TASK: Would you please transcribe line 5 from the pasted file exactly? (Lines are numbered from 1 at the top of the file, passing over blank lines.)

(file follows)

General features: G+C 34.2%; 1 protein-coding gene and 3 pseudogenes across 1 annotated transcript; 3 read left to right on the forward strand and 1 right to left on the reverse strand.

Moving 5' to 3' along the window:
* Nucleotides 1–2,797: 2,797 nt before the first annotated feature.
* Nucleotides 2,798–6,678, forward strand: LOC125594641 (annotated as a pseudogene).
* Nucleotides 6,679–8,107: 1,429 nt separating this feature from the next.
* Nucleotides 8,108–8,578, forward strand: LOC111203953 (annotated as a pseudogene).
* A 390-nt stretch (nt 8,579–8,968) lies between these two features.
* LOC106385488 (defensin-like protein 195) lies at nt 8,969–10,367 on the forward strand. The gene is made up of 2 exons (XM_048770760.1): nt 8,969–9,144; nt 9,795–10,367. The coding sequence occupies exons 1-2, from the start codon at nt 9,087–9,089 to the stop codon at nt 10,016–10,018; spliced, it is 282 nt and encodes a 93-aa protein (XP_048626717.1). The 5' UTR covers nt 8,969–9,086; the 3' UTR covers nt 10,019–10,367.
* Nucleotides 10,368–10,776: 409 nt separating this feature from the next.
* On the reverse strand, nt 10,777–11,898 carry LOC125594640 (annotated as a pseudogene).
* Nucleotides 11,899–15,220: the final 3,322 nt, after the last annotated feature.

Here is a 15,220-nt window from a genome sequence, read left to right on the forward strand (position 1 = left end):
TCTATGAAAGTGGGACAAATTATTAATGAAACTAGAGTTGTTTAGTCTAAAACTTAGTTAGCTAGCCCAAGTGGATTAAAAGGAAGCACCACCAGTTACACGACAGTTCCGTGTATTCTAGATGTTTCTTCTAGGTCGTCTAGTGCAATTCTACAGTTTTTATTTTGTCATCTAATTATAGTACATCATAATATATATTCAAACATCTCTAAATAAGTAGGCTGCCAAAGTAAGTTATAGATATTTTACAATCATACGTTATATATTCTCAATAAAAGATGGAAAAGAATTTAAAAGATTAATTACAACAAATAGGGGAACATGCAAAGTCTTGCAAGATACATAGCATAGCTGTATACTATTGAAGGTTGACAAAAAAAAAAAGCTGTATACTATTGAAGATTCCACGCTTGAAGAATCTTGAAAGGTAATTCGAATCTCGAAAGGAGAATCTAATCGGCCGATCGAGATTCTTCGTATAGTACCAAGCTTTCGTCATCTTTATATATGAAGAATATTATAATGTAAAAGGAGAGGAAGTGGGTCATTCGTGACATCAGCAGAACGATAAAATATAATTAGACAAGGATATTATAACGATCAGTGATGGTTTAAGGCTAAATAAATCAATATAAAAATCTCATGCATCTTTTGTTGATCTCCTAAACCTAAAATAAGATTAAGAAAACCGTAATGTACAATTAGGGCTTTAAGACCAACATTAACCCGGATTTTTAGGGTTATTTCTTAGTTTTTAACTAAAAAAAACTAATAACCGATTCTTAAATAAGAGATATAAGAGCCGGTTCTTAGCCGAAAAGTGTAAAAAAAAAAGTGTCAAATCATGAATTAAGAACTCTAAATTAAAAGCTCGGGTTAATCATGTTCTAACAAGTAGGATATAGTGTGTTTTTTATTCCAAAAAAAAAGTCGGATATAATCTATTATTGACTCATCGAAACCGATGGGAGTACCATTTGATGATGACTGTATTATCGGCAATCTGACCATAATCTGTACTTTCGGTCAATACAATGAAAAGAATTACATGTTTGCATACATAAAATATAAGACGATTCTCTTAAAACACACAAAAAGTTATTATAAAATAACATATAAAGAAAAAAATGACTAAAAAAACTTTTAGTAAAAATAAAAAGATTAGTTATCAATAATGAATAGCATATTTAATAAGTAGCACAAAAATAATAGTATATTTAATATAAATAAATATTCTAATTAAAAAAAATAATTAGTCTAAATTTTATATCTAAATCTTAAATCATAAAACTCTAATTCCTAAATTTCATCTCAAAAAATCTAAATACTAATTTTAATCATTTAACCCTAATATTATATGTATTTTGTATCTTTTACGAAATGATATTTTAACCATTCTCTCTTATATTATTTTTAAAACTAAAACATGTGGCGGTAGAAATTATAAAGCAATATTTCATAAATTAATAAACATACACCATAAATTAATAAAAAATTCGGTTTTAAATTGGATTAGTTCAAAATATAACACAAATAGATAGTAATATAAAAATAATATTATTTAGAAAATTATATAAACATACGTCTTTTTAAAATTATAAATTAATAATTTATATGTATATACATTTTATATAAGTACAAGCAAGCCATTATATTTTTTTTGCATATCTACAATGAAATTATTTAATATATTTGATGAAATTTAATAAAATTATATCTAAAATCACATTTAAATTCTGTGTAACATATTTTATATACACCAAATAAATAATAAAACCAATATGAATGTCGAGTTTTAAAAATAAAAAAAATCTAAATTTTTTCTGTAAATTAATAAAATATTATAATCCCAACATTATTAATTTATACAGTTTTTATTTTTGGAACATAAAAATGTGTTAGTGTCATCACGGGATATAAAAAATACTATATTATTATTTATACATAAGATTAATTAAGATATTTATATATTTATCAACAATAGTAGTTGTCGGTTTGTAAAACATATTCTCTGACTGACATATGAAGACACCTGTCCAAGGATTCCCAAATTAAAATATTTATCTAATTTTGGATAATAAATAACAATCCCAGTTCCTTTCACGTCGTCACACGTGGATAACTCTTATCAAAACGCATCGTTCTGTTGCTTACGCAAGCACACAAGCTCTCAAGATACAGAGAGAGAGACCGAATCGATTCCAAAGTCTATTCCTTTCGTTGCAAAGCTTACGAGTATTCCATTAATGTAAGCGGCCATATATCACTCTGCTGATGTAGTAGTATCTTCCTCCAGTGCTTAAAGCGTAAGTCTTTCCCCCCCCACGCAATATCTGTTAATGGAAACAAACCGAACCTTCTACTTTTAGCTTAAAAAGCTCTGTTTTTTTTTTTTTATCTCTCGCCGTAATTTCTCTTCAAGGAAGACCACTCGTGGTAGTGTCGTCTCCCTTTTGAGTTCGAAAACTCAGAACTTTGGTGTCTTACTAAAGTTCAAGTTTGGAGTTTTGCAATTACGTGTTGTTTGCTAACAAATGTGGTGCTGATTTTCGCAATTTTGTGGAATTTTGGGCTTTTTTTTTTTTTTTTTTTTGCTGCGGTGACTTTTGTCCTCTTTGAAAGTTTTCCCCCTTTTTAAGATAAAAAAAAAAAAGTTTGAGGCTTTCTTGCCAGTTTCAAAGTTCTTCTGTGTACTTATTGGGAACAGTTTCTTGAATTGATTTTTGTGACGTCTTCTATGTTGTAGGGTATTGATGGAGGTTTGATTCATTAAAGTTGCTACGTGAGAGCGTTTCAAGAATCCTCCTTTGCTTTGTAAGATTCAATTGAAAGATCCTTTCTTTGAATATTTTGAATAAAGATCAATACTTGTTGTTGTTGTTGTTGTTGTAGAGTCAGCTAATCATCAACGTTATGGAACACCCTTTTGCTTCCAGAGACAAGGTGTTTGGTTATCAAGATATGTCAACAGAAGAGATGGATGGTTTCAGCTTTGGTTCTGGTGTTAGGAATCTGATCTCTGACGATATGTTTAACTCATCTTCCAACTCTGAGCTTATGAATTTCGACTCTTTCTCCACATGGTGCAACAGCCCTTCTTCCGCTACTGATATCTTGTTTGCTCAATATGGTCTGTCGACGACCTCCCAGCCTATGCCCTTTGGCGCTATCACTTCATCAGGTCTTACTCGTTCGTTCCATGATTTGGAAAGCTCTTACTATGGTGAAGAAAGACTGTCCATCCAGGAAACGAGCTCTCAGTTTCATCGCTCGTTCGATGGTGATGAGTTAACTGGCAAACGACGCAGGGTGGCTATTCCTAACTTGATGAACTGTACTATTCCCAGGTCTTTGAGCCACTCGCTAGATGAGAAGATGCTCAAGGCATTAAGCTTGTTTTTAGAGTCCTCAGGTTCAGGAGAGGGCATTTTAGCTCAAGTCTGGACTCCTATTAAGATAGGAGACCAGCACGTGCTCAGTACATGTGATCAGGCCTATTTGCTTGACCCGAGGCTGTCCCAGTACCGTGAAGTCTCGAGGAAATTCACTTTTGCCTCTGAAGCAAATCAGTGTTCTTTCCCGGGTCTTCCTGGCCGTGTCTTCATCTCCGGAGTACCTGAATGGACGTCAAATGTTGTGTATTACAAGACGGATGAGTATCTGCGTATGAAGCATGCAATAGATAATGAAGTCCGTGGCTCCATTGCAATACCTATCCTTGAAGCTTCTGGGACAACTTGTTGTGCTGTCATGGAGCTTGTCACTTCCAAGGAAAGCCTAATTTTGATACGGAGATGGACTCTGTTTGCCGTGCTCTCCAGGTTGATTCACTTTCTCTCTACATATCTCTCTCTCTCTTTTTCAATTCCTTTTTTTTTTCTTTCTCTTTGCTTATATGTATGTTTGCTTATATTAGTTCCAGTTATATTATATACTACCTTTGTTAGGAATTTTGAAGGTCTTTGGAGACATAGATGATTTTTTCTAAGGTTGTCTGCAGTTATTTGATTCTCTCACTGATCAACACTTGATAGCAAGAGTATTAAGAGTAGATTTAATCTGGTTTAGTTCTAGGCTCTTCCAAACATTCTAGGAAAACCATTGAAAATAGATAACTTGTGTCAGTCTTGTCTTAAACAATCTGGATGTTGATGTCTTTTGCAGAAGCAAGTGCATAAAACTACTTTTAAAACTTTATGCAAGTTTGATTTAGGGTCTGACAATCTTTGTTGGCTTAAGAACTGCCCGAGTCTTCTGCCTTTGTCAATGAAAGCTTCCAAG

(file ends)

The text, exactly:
* Nucleotides 6,679–8,107: 1,429 nt separating this feature from the next.